UK Kirkus Review »
'Welcome to the wonderful world of America's foremost humorist' gushes the back cover, 'where life is littered with idiosyncratic delights.' Luckily, Sedaris's fourth collection of deadpan semi-autobiographical pieces delivers much more than this anodyne blurb suggests. Sedaris is Edgar Allen Poe as adapted by John Waters, or an episode of Seinfeld scripted by Flannery O'Connor. No wait, he's Charles Adams meets The Simpsons. At any rate, 'idiosyncratic' doesn't quite describe him. Sedaris begins by recounting his childhood battle with a speech therapist. A confirmed lisper, he outwits the enemy - and increases his vocabulary - by avoiding words that contain the letter 's'. Young David then terrifies his guitar teacher, a chain-smoking macho midget, by singing advertising jingles for processed meat in a Billie Holiday voice. The alternative world of David Sedaris is peopled with the damaged and damaging, but somehow he's witty with it. I gawped at his affinity for skin rashes, war wounds and rusty cranial saws (I wasn't kidding about Charles Adams) and nodded appreciatively as he outlined his contempt for computers and cyberspace. The Sedaris family provides a lot of raw comic material: 'the Rooster' (David's ultra foul-mouthed brother), his wacko sister (who jumps out of a subway car with a cheery 'Good luck beating that rape charge, David') and his jazz-obsessed father (unnaturally close to the family's Great Dane). Eventually he moves from North Carolina to New York and then from the Big Apple to France. The French chapters inject a new ironic energy as he attempts to learn the language ('me talk pretty one day') and is called upon to defend US foreign policy at dinner parties where everyone has had too much to drink. The chapter in which he's mistaken by an American tourist for a Parisian pickpocket is a particular delight. (Kirkus UK)
US Kirkus Review » The undisputed champion of the self-conscious and the self-deprecating returns with yet more autobiographical gems from his apparently inexhaustible cache (Naked, 1997, etc.). Sedaris at first mines what may be the most idiosyncratic, if innocuous, childhood since the McCourt clan. Here is father Lou, whos propositioned, via phone, by married family friend Mrs. Midland (Oh, Lou. It just feels so good to . . . talk to someone who really . . . understands). Only years later is it divulged that Mrs. Midland was impersonated by Lous 12-year-old daughter Amy. (Lou, to the pranksters relief, always politely declined Mrs. Midlands overtures.) Meanwhile, Mrs. Sedarissoon after shes put a beloved sick cat to sleepis terrorized by bogus reports of a miraculous new cure for feline leukemia, all orchestrated by her bitter children. Brilliant evildoing in this family is not unique to the author. Sedaris (also an essayist on National Public Radio) approaches comic preeminence as he details his futile attempts, as an adult, to learn the French language. Having moved to Paris, he enrolls in French class and struggles endlessly with the logic in assigning inanimate objects a gender (Why refer to Lady Flesh Wound or Good Sir Dishrag when these things could never live up to all that their sex implied?). After months of this, Sedaris finds that the first French-spoken sentiment hes fully understood has been directed to him by his sadistic teacher: Every day spent with you is like having a cesarean section. Among these misadventures, Sedaris catalogs his many bugaboos: the cigarette ban in New York restaurants (Im always searching the menu in hope that some courageous young chef has finally recognized tobacco as a vegetable); the appending of company Web addresses to television commercials (Who really wants to know more about Procter & Gamble?); and a scatological dilemma that would likely remain taboo in most households. Naughty good fun from an impossibly sardonic rogue, quickly rising to Twainian stature. (Kirkus Reviews)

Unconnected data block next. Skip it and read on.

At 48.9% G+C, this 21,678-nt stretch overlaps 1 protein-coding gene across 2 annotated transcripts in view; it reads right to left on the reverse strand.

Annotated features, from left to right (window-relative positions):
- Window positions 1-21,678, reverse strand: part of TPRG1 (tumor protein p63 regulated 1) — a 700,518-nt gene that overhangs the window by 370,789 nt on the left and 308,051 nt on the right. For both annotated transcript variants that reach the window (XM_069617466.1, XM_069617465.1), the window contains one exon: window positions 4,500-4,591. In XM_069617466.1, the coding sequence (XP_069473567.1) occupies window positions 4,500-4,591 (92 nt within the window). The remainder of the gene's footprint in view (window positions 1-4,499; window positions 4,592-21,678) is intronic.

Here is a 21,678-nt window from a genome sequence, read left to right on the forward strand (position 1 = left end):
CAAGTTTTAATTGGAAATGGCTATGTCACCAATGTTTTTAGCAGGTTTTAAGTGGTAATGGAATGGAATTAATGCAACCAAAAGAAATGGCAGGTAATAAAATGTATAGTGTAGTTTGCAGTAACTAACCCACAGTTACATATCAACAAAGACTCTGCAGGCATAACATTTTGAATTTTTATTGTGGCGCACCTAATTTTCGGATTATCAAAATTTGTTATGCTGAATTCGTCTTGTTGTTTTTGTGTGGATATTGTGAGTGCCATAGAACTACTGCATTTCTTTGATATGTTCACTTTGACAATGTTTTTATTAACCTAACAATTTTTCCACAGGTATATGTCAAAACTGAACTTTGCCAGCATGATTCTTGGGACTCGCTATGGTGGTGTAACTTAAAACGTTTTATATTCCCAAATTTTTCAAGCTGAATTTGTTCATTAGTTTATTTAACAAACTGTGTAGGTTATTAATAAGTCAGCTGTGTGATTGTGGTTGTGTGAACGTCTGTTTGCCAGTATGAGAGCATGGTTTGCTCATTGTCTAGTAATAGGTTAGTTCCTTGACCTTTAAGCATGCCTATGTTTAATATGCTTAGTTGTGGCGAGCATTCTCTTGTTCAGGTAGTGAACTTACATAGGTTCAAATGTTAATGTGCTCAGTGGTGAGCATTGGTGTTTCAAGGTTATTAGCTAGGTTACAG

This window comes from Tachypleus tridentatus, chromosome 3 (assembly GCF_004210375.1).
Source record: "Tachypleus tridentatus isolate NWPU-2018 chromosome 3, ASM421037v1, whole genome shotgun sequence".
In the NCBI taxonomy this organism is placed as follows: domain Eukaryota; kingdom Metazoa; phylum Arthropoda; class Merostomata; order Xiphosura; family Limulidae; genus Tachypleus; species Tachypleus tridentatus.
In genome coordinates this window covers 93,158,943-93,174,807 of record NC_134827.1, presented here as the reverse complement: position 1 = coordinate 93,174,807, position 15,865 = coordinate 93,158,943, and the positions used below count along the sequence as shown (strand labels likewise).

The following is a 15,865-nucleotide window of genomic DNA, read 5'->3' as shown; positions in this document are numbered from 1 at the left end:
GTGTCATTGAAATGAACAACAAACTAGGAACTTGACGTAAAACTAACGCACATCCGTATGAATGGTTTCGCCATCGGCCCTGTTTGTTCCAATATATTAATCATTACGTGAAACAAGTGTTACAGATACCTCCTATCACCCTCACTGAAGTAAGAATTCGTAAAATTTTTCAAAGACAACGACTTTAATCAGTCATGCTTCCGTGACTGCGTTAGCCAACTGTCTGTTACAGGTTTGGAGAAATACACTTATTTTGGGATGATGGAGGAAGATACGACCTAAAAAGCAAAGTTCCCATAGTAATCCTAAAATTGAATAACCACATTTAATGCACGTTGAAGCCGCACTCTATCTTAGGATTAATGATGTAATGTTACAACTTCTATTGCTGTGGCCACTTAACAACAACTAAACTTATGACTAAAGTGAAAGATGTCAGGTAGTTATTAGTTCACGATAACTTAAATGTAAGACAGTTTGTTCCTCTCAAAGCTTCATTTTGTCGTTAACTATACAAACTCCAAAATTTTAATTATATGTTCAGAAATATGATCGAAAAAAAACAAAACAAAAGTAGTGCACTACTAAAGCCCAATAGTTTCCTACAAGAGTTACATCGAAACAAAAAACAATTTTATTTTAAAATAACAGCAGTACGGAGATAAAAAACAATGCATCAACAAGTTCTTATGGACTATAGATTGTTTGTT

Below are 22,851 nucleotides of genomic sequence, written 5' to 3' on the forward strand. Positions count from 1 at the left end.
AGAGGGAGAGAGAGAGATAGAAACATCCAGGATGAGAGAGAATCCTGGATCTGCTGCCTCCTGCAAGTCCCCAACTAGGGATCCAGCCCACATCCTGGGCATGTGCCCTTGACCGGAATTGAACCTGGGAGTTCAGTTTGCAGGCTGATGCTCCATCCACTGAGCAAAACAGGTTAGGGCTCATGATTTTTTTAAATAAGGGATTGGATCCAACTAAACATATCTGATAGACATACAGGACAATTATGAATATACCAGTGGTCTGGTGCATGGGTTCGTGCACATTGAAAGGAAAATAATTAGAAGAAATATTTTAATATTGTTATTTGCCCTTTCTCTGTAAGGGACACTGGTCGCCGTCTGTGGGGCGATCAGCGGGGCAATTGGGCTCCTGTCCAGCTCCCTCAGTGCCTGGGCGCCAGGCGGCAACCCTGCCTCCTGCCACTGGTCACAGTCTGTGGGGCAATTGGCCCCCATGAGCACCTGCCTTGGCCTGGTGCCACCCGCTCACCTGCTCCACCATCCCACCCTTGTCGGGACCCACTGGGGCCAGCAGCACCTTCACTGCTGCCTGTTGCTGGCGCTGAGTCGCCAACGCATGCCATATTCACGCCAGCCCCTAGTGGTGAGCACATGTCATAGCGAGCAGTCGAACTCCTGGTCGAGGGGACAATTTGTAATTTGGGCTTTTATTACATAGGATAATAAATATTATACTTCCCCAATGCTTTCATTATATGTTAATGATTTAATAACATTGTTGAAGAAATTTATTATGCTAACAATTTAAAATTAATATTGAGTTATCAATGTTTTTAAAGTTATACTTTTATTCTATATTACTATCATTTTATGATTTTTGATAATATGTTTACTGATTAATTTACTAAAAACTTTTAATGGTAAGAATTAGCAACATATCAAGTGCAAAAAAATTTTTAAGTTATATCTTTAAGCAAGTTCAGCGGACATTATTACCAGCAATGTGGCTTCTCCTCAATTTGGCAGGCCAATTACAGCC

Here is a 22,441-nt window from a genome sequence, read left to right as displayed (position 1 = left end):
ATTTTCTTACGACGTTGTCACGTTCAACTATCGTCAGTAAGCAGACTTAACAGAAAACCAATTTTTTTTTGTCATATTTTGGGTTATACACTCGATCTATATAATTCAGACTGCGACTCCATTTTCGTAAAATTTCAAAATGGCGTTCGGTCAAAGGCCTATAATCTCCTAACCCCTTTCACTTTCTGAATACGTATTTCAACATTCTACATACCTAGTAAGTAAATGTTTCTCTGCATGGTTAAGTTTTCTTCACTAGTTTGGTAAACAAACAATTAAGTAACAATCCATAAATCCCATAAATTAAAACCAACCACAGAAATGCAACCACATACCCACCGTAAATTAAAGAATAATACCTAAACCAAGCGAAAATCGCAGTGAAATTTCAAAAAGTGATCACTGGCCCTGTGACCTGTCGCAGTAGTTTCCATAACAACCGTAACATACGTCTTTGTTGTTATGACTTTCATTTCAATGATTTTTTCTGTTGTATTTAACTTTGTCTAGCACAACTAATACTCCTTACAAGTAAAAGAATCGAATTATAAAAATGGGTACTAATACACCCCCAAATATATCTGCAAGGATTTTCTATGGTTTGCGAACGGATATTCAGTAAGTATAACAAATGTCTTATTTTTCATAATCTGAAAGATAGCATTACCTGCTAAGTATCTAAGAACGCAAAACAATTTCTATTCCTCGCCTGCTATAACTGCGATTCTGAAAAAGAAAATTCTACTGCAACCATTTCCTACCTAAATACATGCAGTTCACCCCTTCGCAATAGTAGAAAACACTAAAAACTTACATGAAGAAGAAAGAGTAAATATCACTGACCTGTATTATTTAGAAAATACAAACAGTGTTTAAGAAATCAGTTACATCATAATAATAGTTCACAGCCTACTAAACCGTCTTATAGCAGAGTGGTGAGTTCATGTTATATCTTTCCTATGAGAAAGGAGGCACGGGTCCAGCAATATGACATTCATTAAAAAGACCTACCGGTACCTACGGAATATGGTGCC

Book Review: Me Talk Pretty One Day by David Sedaris - Reviewed by CloggieA (15 Aug 2011)
Me Talk Pretty One Day is the 6th book of collected essays by David Sedaris. In part one, Sedaris touches on speech therapy for his lisp at school, guitar lessons from a midget, inherited traits, artistic talent, sibling swearing, family pets, working as a teacher, toilet legacies, odd jobs, eating out in NYC, visitors to NYC, outward appearances, and technophobia. Part two focuses mainly on his life with his partner Hugh in France and explores travelling to France, taking French language lessons, feast days, the sex of words, Hugh’s childhood in Africa, word puzzles, movie subtitles, the behaviour of vacationing Americans, epic daydreams, food economy and IQ tests. My favourite chapter was Jesus Shaves. I tried to read this to friends but dissolved into laughter every time. Sedaris has the reader constantly smiling, chuckling, giggling and often laughing out loud. Sedaris is witty, and clever and reading his work is an unalloyed pleasure.